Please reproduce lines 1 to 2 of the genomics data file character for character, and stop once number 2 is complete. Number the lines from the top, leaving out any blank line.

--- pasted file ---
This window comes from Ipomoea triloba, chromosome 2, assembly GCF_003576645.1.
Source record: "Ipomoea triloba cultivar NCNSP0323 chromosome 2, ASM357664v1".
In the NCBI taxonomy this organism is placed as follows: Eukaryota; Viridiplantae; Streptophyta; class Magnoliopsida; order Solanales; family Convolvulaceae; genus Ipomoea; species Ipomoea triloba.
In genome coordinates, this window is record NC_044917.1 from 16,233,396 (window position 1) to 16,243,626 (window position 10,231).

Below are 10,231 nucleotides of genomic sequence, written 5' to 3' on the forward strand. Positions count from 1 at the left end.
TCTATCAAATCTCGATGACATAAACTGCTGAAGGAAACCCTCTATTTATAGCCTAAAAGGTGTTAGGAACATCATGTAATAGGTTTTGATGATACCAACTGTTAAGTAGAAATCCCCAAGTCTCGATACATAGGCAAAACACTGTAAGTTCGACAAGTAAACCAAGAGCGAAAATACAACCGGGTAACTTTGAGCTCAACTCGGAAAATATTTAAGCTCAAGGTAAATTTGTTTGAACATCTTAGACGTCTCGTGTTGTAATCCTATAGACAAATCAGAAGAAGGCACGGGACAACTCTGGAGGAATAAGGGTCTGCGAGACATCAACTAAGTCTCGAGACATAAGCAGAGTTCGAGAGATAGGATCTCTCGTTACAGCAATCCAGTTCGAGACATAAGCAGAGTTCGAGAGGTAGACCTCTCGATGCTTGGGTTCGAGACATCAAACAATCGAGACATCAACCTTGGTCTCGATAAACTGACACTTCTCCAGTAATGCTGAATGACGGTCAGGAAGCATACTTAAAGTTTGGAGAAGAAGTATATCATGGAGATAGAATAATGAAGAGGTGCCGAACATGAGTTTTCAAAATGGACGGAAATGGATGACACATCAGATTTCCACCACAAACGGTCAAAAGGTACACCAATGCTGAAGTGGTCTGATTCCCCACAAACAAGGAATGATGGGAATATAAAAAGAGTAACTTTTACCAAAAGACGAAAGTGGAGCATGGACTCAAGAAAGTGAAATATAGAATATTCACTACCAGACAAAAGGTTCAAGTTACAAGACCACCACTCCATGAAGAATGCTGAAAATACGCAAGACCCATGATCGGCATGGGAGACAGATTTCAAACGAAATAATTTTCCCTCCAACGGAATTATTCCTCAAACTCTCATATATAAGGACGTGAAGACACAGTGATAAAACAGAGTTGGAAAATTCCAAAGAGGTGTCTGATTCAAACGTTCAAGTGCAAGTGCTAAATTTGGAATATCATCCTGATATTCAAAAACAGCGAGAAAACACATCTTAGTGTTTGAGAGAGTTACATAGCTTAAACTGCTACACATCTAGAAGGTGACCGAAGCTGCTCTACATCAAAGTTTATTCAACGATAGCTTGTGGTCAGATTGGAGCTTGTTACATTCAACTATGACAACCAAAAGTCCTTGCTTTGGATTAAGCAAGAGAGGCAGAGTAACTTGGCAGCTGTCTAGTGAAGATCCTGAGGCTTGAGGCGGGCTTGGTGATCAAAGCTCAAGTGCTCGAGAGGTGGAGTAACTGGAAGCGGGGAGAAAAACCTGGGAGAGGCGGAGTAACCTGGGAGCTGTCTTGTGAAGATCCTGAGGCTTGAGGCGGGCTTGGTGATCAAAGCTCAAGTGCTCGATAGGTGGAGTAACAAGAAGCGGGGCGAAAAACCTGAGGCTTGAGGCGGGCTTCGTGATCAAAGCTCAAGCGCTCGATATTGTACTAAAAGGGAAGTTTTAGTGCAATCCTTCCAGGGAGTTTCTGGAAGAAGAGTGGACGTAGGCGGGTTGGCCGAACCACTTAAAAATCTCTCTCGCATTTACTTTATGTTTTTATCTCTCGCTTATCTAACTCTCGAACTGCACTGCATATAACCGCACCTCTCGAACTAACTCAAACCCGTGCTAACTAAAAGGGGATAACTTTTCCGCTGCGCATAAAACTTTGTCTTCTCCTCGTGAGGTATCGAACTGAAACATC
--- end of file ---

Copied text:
This window comes from Ipomoea triloba, chromosome 2, assembly GCF_003576645.1.
Source record: "Ipomoea triloba cultivar NCNSP0323 chromosome 2, ASM357664v1".